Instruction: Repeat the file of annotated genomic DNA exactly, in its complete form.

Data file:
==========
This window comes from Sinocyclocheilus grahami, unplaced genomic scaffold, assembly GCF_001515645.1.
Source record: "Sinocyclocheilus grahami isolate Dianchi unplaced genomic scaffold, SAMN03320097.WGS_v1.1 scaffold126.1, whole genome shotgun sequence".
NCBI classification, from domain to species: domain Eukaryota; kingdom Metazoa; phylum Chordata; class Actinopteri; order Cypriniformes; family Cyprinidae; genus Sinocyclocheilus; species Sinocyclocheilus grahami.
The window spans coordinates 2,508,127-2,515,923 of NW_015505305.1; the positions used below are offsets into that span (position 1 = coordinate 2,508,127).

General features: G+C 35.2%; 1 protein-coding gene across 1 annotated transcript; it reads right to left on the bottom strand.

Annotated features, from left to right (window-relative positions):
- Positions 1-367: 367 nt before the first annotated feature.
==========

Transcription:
This window comes from Sinocyclocheilus grahami, unplaced genomic scaffold, assembly GCF_001515645.1.
Source record: "Sinocyclocheilus grahami isolate Dianchi unplaced genomic scaffold, SAMN03320097.WGS_v1.1 scaffold126.1, whole genome shotgun sequence".
NCBI classification, from domain to species: domain Eukaryota; kingdom Metazoa; phylum Chordata; class Actinopteri; order Cypriniformes; family Cyprinidae; genus Sinocyclocheilus; species Sinocyclocheilus grahami.
The window spans coordinates 2,508,127-2,515,923 of NW_015505305.1; the positions used below are offsets into that span (position 1 = coordinate 2,508,127).

General features: G+C 35.2%; 1 protein-coding gene across 1 annotated transcript; it reads right to left on the bottom strand.

Annotated features, from left to right (window-relative positions):
- Positions 1-367: 367 nt before the first annotated feature.